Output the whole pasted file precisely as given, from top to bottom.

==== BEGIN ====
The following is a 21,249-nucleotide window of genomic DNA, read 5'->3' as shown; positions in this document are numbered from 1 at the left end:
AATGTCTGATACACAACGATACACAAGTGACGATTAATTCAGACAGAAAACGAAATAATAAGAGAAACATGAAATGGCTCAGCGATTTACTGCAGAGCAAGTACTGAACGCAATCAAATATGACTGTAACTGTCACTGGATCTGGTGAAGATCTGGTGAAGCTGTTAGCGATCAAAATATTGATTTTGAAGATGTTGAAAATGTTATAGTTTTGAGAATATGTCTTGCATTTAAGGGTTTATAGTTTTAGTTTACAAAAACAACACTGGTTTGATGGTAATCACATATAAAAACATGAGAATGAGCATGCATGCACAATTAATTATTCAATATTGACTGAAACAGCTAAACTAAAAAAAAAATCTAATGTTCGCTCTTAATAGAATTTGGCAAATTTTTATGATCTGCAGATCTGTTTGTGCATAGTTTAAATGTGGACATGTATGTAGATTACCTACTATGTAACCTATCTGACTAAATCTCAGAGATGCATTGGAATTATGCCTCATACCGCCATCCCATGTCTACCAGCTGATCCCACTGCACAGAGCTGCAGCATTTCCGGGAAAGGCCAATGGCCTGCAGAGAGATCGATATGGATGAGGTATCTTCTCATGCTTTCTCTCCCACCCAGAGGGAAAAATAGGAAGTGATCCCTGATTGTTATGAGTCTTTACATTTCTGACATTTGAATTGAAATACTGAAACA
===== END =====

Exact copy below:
The following is a 21,249-nucleotide window of genomic DNA, read 5'->3' as shown; positions in this document are numbered from 1 at the left end:
AATGTCTGATACACAACGATACACAAGTGACGATTAATTCAGACAGAAAACGAAATAATAAGAGAAACATGAAATGGCTCAGCGATTTACTGCAGAGCAAGTACTGAACGCAATCAAATATGACTGTAACTGTCACTGGATCTGGTGAAGATCTGGTGAAGCTGTTAGCGATCAAAATATTGATTTTGAAGATGTTGAAAATGTTATAGTTTTGAGAATATGTCTTGCATTTAAGGGTTTATAGTTTTAGTTTACAAAAACAACACTGGTTTGATGGTAATCACATATAAAAACATGAGAATGAGCATGCATGCACAATTAATTATTCAATATTGACTGAAACAGCTAAACTAAAAAAAAAATCTAATGTTCGCTCTTAATAGAATTTGGCAAATTTTTATGATCTGCAGATCTGTTTGTGCATAGTTTAAATGTGGACATGTATGTAGATTACCTACTATGTAACCTATCTGACTAAATCTCAGAGATGCATTGGAATTATGCCTCATACCGCCATCCCATGTCTACCAGCTGATCCCACTGCACAGAGCTGCAGCATTTCCGGGAAAGGCCAATGGCCTGCAGAGAGATCGATATGGATGAGGTATCTTCTCATGCTTTCTCTCCCACCCAGAGGGAAAAATAGGAAGTGATCCCTGATTGTTATGAGTCTTTACATTTCTGACATTTGAATTGAAATACTGAAACA